Via https://newsapi.org online business online marketing online business opportunities Helping Global Brands Innovate Faster Than Their Startups Competitors

Via https://newsapi.org online business online marketing online business opportunities

William Owen, Founding Partner of Made By Many

Mark Howe

How do the world’s biggest companies become digital players? And what happens if they don’t?Made by Manyworks with the likes of Carlsberg, Burberry, Nando’s, Finnair and the World Economic Forum, helping them become digital innovators – using software as a means of gaining competitive edge.

Bringing digital to the heart of established corporations is not an easy task, but it’s one that William Owen, and co-founders Tim Malbon and Isaac Pinnock, decided to take on 12 years ago when they set up the London-based consulting group. 

Made by Many is ringing the changes internally, hiring in the company’s first CEO, I caught up with William to find out how the consulting landscape as a whole has shifted, and how, in an age where digital is everything, you keep big business on the front foot.

  1. What motivated you to set up Made by Many?

In 2007, when we started out, we saw two opportunities to do something new.

Most digital agencies were owned by the big advertising holding companies – they thought every business problem had a marketing solution; and the big six consulting firms were asleep, they hadn’t seen the opportunity to use digital as a new way to solve customer problems. The big tech firms just wanted to sell their own technologies and didn’t understand the power of design. 

Instead, we were going to make digital products, things that created real value for customers: new ways of accessing services, tools for collaboration, personalised information. We thought, if we could provide clients with good impartial advice about emerging technology and use design to solve real business problems, we would fill a huge gap. 

The other opportunity was created bysocial media. Twitter, Facebook and YouTube were just getting off the ground. We were almost evangelical about their potential to take over from traditional broadcast media. And in good and bad ways were right. For the first five years of our existence, a good proportion of our clients were media companies coming to grips with the internet: the BBC, the Telegraph, News Corp, Hearst, Channel Five. We were helping them to understand how to operate in a new world where there were so many more choices for both their audience and for advertisers. 

The big early success was ITV News. We worked with their editorial team to create a new digital channel that grew to 15m unique users in a year, and we built them web production tools that were so quick and easy to use that they scooped lots of their rivals to big breaking stories like the Woolwich attack or the Vauxhall helicopter crash.  

We weren’t just a design consultancy. We had teams that combined strategy and design with really strong technical know-how. We wanted to build a consulting firm that was multidisciplinary, not just design, tech or strategy-led but a deliberate mix of all three. Design ignores business goals, tech ignores the customer experience and strategy forgets about product and only cares about the business model. The market needed a blend.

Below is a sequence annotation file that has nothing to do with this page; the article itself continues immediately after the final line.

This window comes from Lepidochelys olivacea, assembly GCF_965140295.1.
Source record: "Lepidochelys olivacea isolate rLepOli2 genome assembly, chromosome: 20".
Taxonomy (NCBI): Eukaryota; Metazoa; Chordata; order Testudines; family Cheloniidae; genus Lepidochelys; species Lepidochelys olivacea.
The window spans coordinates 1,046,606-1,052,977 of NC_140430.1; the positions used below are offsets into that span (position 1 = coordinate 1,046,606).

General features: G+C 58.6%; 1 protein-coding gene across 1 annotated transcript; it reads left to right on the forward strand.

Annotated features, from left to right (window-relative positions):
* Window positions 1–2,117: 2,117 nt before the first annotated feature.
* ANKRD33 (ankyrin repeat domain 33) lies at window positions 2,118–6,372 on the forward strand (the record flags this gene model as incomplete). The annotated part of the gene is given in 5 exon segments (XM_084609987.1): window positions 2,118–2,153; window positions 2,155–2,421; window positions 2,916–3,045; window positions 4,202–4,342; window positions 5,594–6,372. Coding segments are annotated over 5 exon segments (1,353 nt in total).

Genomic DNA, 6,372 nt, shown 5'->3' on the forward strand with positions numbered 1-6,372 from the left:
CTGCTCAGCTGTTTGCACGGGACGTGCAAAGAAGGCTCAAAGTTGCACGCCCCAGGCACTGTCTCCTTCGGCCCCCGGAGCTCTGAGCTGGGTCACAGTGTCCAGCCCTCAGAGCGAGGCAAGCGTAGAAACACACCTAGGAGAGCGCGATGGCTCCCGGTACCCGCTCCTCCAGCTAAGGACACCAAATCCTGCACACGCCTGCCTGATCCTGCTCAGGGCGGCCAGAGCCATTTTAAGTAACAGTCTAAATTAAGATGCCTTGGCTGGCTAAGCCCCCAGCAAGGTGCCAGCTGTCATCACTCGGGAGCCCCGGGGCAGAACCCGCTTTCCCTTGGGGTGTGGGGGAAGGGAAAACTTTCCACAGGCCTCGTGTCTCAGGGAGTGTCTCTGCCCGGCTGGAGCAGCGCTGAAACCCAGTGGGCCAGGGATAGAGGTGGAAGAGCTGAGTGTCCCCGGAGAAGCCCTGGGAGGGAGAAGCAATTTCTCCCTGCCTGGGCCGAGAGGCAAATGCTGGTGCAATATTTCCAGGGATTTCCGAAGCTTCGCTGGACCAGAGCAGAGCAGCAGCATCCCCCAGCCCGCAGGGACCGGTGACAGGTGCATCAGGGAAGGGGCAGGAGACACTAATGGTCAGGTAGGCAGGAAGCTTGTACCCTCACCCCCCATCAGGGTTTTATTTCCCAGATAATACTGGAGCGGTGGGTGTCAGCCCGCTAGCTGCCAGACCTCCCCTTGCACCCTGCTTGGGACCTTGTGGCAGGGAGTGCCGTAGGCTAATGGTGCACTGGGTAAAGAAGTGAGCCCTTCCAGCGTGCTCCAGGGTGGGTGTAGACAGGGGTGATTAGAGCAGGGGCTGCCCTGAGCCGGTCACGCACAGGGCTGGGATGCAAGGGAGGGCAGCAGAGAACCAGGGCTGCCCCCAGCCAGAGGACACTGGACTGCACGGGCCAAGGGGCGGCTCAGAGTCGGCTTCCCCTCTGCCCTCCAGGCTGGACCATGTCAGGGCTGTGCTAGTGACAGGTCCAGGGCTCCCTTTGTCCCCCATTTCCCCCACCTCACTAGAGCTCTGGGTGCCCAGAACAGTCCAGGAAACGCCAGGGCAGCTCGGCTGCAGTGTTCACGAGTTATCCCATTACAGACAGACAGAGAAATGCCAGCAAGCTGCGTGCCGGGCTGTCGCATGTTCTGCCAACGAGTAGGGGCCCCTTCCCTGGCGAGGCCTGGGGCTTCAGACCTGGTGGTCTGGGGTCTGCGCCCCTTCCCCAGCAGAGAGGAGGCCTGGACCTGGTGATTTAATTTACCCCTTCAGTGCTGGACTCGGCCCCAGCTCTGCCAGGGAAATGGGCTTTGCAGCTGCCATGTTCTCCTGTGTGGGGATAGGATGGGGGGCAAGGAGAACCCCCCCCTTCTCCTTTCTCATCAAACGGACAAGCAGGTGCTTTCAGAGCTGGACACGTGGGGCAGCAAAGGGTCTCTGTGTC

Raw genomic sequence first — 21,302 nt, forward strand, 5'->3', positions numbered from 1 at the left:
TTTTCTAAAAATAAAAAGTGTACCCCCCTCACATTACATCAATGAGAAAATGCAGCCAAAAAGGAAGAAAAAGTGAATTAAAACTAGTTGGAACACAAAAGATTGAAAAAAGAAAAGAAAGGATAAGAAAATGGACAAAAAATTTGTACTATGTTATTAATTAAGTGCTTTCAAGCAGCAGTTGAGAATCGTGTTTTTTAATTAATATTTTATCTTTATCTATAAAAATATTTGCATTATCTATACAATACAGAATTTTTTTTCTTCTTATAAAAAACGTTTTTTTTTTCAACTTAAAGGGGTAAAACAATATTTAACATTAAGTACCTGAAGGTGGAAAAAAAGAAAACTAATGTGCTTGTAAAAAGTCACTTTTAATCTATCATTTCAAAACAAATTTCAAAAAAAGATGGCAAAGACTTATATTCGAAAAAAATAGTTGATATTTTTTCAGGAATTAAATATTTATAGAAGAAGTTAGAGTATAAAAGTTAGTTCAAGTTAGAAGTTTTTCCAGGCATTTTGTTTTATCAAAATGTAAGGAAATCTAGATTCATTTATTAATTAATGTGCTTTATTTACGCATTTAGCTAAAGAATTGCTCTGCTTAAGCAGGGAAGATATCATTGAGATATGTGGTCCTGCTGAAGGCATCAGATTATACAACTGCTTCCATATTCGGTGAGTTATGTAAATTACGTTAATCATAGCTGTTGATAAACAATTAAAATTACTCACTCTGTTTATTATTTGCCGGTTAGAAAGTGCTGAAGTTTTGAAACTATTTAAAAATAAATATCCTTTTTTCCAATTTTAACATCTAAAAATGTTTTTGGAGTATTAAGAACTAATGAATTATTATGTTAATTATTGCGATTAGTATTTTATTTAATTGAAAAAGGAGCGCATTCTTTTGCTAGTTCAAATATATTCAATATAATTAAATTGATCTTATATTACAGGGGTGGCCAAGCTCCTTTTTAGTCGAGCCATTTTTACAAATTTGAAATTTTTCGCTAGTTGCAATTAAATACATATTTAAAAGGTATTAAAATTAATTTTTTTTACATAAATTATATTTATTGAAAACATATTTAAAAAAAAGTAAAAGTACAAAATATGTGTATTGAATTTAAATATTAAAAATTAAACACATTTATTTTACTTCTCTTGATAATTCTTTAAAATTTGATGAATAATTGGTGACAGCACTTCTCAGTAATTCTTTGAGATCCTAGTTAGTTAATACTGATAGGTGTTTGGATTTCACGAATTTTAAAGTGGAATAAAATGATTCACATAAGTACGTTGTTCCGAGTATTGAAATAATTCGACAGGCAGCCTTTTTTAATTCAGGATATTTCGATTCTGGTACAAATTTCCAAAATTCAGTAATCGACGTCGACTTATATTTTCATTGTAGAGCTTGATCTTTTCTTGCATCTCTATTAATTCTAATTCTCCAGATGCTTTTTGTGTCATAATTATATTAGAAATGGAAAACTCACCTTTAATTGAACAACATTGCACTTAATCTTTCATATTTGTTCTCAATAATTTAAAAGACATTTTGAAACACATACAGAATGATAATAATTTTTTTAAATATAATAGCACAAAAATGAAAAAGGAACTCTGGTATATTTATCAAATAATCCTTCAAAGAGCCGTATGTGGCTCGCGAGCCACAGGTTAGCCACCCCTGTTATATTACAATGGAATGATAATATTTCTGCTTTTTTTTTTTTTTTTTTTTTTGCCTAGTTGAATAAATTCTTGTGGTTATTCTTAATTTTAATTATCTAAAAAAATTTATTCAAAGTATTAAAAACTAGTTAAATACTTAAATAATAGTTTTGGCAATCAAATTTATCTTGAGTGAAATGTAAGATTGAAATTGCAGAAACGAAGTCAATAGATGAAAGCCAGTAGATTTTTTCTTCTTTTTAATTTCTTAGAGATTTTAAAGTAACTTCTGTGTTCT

1. On that note, what does Made by Many offer clients today?

We help established corporations – often non-governmental as well as businesses – to bring digital thinking to the heart of their business. When we first started, digital was still an edge activity. Now, it’s critical to competitiveness in almost every aspect of business operations and customer products and services. But it’s not a cookie-cutter activity. Every business needs to think about digital in its own unique way. Often this also involves making more philosophical changes to how you approach risk and opportunity. The old business rules (big planning up front) no longer apply, because the landscape is much more changeable.

Examples usually help in consulting: we built the World Economic Forum an audience of 100m using their own platform and journalists to syndicate material. Underlying that was an incredibly efficient social media engine that could see what was being read where and repopulate people’s feeds. We built the V&A Museum a platform their team now uses for exhibition marketing, ticketing online and inside the museum, and ecommerce. Soon, it’ll be used for distributing data about the collection. The whole strategy was about making every aspect of the museum accessible – not just in the physical realm, but on the web. This work has already paid for itself twice over in half a million additional visitors in 18 months. 

  1. What are your ambitions for the business?

The pressing one now is international expansion. Our client base is increasingly dominated by European and global companies. Thankfully we’re not dependent on the UK market. So we’re opening a second office in Germany and looking further afield, too. We’ve worked a lot in the US and we’re seeing interest from Japan and India.  

To make this a reality, we’ve just hired our first CEO, Julian March. He has a brilliant track record in leading digital transformation in big news organisationsandhe used to be a client of ours so he knows what it’s like from the other side. We have a well-tuned model that has led to an incredible rate of product success – we’ve put over 80 products into the market worldwide, many with a lifetime of five years or more – that’s one quarter of the lifetime of the internet! But Tim, Isaac and I are, fundamentally, practitioners. Julian brings immense commercial and business experience. We know he can lead the expansion and make sure things get delivered.